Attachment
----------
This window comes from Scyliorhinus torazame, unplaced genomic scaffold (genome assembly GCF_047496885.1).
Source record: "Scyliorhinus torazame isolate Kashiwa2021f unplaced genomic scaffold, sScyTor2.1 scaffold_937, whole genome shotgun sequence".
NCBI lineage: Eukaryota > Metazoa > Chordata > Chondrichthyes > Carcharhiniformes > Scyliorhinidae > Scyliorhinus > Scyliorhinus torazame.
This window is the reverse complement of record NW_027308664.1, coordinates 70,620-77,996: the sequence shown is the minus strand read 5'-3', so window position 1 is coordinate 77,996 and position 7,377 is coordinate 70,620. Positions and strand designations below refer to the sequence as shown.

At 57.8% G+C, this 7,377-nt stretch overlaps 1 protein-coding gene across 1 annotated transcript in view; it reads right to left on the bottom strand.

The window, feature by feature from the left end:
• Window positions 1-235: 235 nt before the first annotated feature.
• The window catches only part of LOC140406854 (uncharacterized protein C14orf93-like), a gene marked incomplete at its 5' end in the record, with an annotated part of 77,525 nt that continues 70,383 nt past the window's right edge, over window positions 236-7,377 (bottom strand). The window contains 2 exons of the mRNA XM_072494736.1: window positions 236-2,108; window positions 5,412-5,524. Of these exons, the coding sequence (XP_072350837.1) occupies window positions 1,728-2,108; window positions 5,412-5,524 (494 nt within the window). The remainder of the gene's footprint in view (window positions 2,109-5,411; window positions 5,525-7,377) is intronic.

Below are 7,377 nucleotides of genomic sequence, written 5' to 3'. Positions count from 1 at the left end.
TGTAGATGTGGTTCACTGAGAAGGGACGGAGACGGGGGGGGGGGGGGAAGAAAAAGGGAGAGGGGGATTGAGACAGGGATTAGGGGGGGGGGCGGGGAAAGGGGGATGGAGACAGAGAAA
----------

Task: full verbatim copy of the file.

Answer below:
This window comes from Scyliorhinus torazame, unplaced genomic scaffold (genome assembly GCF_047496885.1).
Source record: "Scyliorhinus torazame isolate Kashiwa2021f unplaced genomic scaffold, sScyTor2.1 scaffold_937, whole genome shotgun sequence".
NCBI lineage: Eukaryota > Metazoa > Chordata > Chondrichthyes > Carcharhiniformes > Scyliorhinidae > Scyliorhinus > Scyliorhinus torazame.
This window is the reverse complement of record NW_027308664.1, coordinates 70,620-77,996: the sequence shown is the minus strand read 5'-3', so window position 1 is coordinate 77,996 and position 7,377 is coordinate 70,620. Positions and strand designations below refer to the sequence as shown.

At 57.8% G+C, this 7,377-nt stretch overlaps 1 protein-coding gene across 1 annotated transcript in view; it reads right to left on the bottom strand.

The window, feature by feature from the left end:
• Window positions 1-235: 235 nt before the first annotated feature.
• The window catches only part of LOC140406854 (uncharacterized protein C14orf93-like), a gene marked incomplete at its 5' end in the record, with an annotated part of 77,525 nt that continues 70,383 nt past the window's right edge, over window positions 236-7,377 (bottom strand). The window contains 2 exons of the mRNA XM_072494736.1: window positions 236-2,108; window positions 5,412-5,524. Of these exons, the coding sequence (XP_072350837.1) occupies window positions 1,728-2,108; window positions 5,412-5,524 (494 nt within the window). The remainder of the gene's footprint in view (window positions 2,109-5,411; window positions 5,525-7,377) is intronic.

Below are 7,377 nucleotides of genomic sequence, written 5' to 3'. Positions count from 1 at the left end.
TGTAGATGTGGTTCACTGAGAAGGGACGGAGACGGGGGGGGGGGGGGAAGAAAAAGGGAGAGGGGGATTGAGACAGGGATTAGGGGGGGGGGCGGGGAAAGGGGGATGGAGACAGAGAAA